Dark forecast Poor eyesight: Half the world's population will be nearsighted by about 2050

Dark forecast Poor eyesight: Half the world's population will be nearsighted by about 2050

More and more people have to wear glasses or contact lenses due to myopia. Experts warn of a massive increase in those affected and expect that in 35 years every second person will be short-sighted. In order to treat ametropia at an early stage and thereby prevent severe restrictions in vision, regular examinations are particularly necessary.

More and more under 30s need glasses
According to the “Glasses Study 2014” from the Institute for Demoscopy Allensbach, more than 40 million people wear glasses in this country. This corresponds to almost two thirds of all adults, with the proportion among 20 to 29 year olds having more than doubled in the past 60 years. Accordingly, contact lenses are also being used more and more frequently. In many cases, myopia is the reason for the visual aid, because it is difficult to see into the distance. While close objects are recognized without problems, shortsighted objects see distant objects indistinctly and blurry.

A billion are said to be almost blind in 2050
Looking at the global development of this form of ametropia, there has been a massive increase in those affected over the past few years. While in 2000 almost 23 percent of the world's population was short-sighted (1.4 billion people), the percentage rose to 28.3 percent (1.9 million) ten years later. And that seems to be just the beginning, because, as a new study shows, it can be expected that in 35 years every second person worldwide will be short-sighted. According to the study authors from the Brien Holden Vision Institute, the University in New South Wales Australia and the Eye Research Institute in Singapore, one billion may even be almost blind in 2050 in the specialist magazine "Ophtalmology".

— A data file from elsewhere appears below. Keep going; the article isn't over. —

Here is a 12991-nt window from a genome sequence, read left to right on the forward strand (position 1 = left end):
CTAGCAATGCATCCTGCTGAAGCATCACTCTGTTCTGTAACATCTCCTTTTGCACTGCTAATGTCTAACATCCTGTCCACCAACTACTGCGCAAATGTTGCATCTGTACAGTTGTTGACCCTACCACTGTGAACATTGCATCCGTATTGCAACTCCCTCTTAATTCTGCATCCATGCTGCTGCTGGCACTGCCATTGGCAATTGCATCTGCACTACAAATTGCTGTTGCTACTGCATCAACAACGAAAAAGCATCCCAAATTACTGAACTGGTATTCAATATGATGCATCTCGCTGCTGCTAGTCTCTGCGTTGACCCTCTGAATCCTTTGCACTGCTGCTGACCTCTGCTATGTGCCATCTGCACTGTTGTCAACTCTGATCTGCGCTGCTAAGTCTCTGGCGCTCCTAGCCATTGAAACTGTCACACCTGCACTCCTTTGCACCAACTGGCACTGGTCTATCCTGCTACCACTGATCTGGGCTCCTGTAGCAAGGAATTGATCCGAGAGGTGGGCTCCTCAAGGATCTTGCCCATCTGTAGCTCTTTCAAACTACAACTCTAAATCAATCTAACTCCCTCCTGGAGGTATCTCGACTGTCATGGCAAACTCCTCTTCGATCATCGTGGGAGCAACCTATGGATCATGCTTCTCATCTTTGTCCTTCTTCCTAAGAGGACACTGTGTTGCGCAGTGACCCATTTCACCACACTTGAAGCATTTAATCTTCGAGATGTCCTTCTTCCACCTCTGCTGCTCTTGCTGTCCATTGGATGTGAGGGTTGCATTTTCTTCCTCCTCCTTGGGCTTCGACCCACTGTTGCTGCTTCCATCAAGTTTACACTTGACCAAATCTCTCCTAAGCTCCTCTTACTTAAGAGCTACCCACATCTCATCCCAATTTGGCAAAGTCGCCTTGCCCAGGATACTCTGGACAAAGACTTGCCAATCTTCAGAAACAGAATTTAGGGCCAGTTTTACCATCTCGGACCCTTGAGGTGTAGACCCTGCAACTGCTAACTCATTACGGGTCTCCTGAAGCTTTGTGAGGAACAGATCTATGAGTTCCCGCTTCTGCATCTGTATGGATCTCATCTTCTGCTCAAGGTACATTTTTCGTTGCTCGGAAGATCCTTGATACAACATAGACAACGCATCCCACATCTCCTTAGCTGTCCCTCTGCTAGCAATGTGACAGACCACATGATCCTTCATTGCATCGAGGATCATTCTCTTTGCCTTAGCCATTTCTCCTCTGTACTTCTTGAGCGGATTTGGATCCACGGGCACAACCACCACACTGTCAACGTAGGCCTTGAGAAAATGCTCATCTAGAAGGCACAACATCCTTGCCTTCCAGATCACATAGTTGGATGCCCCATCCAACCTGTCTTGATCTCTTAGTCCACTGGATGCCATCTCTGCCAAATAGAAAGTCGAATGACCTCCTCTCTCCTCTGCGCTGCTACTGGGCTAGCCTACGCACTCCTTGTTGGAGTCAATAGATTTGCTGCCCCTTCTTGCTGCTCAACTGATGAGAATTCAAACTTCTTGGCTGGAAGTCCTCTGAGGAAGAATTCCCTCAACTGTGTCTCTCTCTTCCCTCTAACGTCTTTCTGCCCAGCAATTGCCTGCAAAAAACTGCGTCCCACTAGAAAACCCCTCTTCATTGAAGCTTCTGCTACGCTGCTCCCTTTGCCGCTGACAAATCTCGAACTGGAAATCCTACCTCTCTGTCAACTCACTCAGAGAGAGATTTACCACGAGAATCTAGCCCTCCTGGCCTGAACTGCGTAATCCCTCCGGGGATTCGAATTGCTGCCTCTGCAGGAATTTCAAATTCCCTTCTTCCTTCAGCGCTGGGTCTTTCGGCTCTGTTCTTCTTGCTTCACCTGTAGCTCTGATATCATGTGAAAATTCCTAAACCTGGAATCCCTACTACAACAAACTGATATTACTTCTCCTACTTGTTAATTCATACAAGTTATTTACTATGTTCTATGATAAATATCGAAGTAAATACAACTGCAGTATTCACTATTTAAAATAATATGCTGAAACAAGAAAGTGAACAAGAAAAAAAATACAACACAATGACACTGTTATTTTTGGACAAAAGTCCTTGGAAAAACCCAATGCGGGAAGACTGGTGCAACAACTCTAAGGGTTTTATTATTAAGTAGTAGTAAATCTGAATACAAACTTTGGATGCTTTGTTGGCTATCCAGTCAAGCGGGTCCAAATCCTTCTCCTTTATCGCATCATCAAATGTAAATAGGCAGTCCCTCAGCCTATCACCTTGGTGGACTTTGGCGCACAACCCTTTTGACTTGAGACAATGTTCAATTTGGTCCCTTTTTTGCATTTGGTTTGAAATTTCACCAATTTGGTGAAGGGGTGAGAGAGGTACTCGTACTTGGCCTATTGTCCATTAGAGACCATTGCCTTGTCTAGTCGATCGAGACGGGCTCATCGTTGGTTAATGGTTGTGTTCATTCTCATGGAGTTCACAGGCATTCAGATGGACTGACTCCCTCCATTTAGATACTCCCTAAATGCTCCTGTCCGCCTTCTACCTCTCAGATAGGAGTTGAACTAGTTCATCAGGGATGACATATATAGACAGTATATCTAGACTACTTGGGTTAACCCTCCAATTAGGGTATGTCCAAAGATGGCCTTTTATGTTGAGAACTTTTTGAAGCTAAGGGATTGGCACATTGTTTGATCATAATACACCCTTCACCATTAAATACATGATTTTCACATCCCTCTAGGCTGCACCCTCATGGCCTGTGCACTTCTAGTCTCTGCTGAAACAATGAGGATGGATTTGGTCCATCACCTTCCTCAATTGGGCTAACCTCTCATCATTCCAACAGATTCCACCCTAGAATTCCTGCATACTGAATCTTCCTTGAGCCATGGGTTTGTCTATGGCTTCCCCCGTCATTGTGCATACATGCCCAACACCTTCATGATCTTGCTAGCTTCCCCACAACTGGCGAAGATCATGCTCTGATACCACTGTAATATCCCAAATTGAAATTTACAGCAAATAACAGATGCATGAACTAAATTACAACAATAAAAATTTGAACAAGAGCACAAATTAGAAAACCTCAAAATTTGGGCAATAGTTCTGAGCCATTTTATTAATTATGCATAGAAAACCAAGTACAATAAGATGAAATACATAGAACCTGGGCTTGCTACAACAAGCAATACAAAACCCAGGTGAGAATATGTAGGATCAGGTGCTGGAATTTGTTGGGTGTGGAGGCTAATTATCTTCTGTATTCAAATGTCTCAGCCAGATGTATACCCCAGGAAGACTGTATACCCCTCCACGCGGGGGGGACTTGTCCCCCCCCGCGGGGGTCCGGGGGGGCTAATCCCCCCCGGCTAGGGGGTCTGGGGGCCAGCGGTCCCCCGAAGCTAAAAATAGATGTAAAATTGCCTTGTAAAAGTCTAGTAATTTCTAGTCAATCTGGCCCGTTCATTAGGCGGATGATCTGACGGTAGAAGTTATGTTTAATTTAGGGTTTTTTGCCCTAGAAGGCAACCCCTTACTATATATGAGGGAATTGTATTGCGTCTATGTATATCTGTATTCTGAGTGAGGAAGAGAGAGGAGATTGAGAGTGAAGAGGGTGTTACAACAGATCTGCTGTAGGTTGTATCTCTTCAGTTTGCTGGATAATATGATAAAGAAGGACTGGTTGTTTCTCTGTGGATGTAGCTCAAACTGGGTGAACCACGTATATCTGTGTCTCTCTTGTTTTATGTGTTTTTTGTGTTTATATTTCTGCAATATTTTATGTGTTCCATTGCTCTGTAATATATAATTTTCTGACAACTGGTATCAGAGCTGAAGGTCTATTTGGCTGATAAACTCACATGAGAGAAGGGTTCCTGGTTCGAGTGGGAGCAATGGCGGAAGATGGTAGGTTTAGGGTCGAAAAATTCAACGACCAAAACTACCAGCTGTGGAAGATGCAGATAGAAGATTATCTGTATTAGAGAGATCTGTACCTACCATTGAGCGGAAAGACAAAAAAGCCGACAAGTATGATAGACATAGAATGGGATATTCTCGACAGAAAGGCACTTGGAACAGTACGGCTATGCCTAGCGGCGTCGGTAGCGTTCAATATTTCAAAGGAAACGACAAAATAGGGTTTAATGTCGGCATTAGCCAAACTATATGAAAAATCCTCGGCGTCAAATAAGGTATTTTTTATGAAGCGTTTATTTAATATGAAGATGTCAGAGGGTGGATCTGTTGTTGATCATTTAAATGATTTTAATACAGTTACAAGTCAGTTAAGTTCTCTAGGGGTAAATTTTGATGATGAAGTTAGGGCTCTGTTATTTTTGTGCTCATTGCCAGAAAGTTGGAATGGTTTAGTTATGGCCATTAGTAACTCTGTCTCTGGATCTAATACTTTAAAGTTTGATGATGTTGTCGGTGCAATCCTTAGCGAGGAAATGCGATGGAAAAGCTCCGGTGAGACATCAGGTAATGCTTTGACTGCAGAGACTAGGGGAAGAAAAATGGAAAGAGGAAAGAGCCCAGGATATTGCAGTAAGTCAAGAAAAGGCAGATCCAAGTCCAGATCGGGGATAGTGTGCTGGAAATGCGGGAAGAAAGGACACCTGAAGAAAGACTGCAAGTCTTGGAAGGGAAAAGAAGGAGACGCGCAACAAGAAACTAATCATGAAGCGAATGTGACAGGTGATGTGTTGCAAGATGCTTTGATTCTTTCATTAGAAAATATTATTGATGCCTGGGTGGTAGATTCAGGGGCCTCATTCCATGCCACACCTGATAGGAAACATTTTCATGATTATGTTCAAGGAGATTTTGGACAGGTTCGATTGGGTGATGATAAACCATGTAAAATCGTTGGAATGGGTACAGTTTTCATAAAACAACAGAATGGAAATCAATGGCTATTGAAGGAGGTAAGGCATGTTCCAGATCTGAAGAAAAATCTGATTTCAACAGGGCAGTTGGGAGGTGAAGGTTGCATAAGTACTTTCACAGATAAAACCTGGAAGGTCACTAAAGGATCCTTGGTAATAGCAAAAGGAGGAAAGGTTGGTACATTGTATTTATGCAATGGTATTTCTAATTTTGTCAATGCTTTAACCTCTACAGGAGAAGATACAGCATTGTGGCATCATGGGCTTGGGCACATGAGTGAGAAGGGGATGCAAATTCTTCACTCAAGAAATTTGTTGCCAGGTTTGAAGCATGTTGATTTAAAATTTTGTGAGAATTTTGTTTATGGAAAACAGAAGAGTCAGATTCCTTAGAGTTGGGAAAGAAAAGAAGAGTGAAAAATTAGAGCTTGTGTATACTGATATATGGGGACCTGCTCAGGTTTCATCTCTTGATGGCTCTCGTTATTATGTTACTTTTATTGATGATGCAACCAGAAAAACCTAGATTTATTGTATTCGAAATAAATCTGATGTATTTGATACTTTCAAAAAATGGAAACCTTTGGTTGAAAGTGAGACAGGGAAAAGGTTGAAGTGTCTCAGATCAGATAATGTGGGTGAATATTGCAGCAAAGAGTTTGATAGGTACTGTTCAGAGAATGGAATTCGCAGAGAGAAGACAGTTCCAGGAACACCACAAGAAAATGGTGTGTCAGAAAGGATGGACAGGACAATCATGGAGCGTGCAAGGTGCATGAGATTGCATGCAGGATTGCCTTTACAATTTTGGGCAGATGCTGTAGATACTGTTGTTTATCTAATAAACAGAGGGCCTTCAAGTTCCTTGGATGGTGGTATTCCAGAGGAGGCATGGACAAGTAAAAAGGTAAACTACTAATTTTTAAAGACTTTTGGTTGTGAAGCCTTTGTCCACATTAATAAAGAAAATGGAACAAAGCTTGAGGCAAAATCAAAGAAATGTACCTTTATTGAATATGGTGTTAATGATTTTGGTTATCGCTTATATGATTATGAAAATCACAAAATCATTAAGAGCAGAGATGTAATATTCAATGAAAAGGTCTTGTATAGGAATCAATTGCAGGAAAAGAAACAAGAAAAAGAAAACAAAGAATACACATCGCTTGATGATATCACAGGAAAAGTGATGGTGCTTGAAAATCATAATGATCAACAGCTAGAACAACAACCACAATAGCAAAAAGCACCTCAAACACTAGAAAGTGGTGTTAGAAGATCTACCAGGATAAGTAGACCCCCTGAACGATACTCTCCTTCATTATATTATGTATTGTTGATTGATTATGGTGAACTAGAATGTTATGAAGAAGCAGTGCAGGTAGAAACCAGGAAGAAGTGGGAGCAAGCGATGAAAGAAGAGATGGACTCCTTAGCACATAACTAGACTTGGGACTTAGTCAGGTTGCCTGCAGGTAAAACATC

According to the authors, the reasons for the increasing number of people with poor eyesight worldwide are both environmental factors and drastic changes in living conditions. Because less and less time is spent outdoors, instead, more and more "close-up activities" take place, such as hours of working on the screen. A genetic predisposition also seems to play a role, but cannot explain the trends over time, the scientists add in their specialist article.

Young people most affected in East Asia
For their study, the researchers had examined a total of 145 studies since 1995, extrapolating the data for individual countries with UN forecasts for population development. It has been shown that the proportion of myopia increases most among young people in East Asia, where the prevalence of myopia is more than two times higher than among peers in other parts of the world. A possible cause could be the so-called “high pressure education systems” in countries such as Singapore, Korea, Taiwan and China, through which very young children have an increased amount of electronic devices “under their noses”.

Children should be examined once a year
In order to protect the eyesight of the children, the researchers must above all be guaranteed appropriate medical care. "We also need to make sure that our children have regular eye exams, preferably annually, so preventive measures can be taken in case of danger," study author Professor Kovin Naidoo of the Brien Holden Vision Institute said in a statement.

According to the expert, these measures would in particular include extensive activities in the fresh air and a reduced time with electronic devices such as cell phones or tablets, which are held close to the face and thus put a heavy strain on the eyes. "There are also other options, such as special glasses, contact lenses and drug interventions, but more research is needed to improve effectiveness and access," added Professor Kovin Naidoo. (No)

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